MAX WEBER (1864-1920)

Weber: click to continue with textSometimes referred to as the bourgeois Marx, as he often reassessed and developed the ideas of Marx, but he also had a far more rounded view of sociology, leading it towards many branches - conflict and interpretive. Whereas Marx and Durkheim saw society as an object in itself, Weber moved towards action in the social situation. Society is not structure, an existing thing, but interrelated actions. Weber was interested in behaviour and motivation, the subjective (individual perception) as well as the objective (systematic causality).

He accepted that class starts with the relationship to means of production, but class stratification needs more than this - being a more complex analysis of property (ownership of wealth), market situation and then status and power.

There are differences between types of capitalist and also between the skill levels of labour (skilled, semi-skilled and unskilled). Class therefore manifests itself in the actual market situation.

Status is where there is a social estimation of honour (Weber, 1924) which may or may not be linked to property and market situation. Status relates to developing visible lifestyles, and the likely exclusion of certain pre-defined social groups that may not join. These are the "monopolisation of ideal or material goods or opportunities" (Weber, 1924). This might be education, and selection through attending the right school and university.

Weber is looking at meanings in a social context (rather than just psychology), where situations are interpreted and meanings shared. Being focussed on the matter of action in the social situation, Weber distinguished four types

It is this attention to detail and variety, and interpretation, that means Weber stands as a principal source of interpretive sociology - trying to understand the meaning of a social action from the viewpoint of social actors and therefore its cause. He called it Verstehen, which due to an inability to translate its nuance has come to be the technical term for this form of understanding - placing oneself in the other's place to see the operative social force that determined action. Action and Verstehen are used by Weber to suggest why people accept authority.

Perception and action and this more developed view of status and authority is consistent with having authoirity rather than class as the key to social change. Authority changing is a key to understanding social change and goes in stages:

  1. Charismatic authority
  2. traditional authority
  3. bureacratic authority

Charismatic authority is an emotional response to the qualities of an individual (either diabolic or holy, political or religious - whatever). Such is routinized by the first followers, parties etc. that emerge with the follower or just after his death.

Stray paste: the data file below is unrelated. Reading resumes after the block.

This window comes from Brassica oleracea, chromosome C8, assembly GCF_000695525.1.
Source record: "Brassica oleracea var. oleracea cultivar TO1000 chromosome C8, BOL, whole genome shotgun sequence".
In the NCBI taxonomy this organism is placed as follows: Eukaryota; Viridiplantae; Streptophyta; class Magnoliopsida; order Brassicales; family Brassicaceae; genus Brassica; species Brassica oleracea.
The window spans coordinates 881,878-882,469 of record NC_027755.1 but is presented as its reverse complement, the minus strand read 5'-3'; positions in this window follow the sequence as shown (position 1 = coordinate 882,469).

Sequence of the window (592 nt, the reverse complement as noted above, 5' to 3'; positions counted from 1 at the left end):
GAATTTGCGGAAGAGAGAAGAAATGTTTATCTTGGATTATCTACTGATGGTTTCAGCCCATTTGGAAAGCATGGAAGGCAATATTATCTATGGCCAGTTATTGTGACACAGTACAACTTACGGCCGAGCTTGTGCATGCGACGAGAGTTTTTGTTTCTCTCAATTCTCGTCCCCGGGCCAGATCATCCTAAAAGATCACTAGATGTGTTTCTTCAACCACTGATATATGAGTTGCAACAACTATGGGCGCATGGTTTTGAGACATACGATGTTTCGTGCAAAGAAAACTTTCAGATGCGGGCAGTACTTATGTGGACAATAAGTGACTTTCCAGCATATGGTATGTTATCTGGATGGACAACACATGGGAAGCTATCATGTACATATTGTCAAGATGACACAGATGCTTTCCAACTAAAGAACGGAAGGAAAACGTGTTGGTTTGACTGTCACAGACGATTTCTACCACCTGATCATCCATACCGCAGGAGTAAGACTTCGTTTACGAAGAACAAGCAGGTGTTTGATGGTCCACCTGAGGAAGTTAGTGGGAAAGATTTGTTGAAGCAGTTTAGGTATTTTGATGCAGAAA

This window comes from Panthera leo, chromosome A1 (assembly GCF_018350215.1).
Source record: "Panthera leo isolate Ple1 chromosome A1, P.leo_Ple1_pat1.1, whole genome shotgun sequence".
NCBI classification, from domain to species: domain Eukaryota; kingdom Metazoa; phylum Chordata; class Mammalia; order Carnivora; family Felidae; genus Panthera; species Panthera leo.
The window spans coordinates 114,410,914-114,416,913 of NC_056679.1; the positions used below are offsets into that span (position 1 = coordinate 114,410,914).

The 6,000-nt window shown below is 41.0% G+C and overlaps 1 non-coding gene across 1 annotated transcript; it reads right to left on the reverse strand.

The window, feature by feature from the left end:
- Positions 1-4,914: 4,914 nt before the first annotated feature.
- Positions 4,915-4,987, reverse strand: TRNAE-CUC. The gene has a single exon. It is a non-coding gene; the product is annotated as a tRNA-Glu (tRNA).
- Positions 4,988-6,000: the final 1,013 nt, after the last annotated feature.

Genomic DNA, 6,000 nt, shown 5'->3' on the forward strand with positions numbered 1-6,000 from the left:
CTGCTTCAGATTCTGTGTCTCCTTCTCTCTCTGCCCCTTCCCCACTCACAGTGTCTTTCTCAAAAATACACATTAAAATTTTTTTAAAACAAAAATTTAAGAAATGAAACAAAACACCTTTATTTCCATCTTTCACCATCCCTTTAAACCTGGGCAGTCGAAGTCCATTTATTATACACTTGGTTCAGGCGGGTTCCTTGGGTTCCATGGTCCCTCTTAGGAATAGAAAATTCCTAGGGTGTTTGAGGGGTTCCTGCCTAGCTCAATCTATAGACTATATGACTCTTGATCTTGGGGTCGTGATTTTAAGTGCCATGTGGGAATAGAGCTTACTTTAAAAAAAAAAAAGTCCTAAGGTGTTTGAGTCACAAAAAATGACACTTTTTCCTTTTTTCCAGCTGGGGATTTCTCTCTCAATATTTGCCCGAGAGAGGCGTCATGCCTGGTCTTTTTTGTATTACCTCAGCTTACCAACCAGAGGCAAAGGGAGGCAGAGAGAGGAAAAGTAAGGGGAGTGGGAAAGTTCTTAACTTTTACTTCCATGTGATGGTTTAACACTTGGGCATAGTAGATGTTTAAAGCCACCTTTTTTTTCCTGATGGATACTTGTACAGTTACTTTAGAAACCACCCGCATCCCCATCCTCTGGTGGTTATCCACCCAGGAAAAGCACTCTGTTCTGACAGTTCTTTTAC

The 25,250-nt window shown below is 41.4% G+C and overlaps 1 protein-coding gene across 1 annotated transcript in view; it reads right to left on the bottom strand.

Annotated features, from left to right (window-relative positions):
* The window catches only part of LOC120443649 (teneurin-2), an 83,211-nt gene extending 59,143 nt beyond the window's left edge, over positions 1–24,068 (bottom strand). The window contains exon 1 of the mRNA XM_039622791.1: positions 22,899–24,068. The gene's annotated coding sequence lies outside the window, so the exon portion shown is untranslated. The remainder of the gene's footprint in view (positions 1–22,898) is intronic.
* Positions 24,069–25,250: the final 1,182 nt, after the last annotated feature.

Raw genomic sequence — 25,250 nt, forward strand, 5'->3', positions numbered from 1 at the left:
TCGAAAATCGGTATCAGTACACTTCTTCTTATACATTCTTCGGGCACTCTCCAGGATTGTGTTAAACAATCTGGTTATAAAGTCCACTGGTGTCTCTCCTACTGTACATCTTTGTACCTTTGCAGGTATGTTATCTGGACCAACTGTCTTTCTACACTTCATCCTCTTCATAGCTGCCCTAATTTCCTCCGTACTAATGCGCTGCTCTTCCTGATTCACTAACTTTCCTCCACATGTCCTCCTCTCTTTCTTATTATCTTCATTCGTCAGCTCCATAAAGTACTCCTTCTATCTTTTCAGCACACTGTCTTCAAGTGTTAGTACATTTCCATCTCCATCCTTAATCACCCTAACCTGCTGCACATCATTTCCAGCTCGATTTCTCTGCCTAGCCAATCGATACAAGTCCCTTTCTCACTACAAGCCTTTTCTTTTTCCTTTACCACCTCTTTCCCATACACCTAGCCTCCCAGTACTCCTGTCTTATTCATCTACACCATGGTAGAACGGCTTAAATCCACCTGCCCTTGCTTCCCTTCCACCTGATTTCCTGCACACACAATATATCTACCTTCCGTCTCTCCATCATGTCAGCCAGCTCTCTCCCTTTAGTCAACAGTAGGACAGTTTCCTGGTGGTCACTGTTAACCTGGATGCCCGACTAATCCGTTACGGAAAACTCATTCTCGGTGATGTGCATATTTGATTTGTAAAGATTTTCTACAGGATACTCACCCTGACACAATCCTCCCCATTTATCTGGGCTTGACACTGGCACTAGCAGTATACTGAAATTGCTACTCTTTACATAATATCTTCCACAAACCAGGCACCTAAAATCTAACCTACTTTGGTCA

Then they evolve into elaborate traditional systems where authority is give to a detailed supernatural tradition. An example is the divine right of kings, priestcraft and so on. This is still centred in the person, for example in the laying on of hands.

Finally in modernity the emphasis is not on the person but the office, the legal rational authority of bureaucracy. Bureaucracy is not a pejorative term for an administrative system, but a common form of centralised organisation. Note that others have gone on to suggest other forms of decentralised authority.

The important point here is that Weber is a pessimist. Bureacracy is rational and legal, but centralised and ultimately oppressive. It is disenchanted of the human flavour of charisma and tradition.

Authority interacted with culture and again remains linked with action and perception. The relationship between culture and social structure is explained by particular reference to religion. He was particularly interested in types of salvation within and between religions and how they appealed to and were used by particular social status groups.

Whilst the content of religion was obviously derived from the religion, its wider effects and development varied among social classes. He looked at various Eastern religions but a good example of perception, action and a complex view of class and status was shown in Western Protestantism.

Weber illustrated how a populist perception of Calvinism was a meaningful influence in the thrift of early generations of industrialists in expanding a particular kind of early capitalism motivated by a need to practical receive signs of their pre-ordained salvation through moral worth and acquired wealth.

British history suggests that the political exclusion and low social status of non-conformity, which just happened to be Calvinist, forced this social group into business which was used as a route towards economic power, higher status and agitation until political inclusion in 1832

Weber's work on rationality and religion leads directly to secularisation theory - that is the loss of religion as a rationality in social functions.

The three types of bureaucracy are ideal types, or listing devices for analytical purposes. The ideal type lists essential characteristics for understanding phenomena of social action and institutions. They can be set up as contrasts. An example is Church and sect, which Weber worked on about the same time as Ernst Troeltsch (although both were 50 years after the same contrast was made by James Martineau in 1859). The ideal type is derived from actual social institutions but as they are lists of essentials they then take on an analytical function can be used further afield.

Weber, M. (1924), 'Class, Status and Party', in Gerth, H., Mills, C. W. (1948), Essays from Max Weber, Routledge and Kegan Paul

Weber, M (1952), The Protestant Ethic and the Spirit of Capitalism, Allen & Unwin

Weber, M (1947), The Theory of Social and Economic Organisations, Free Press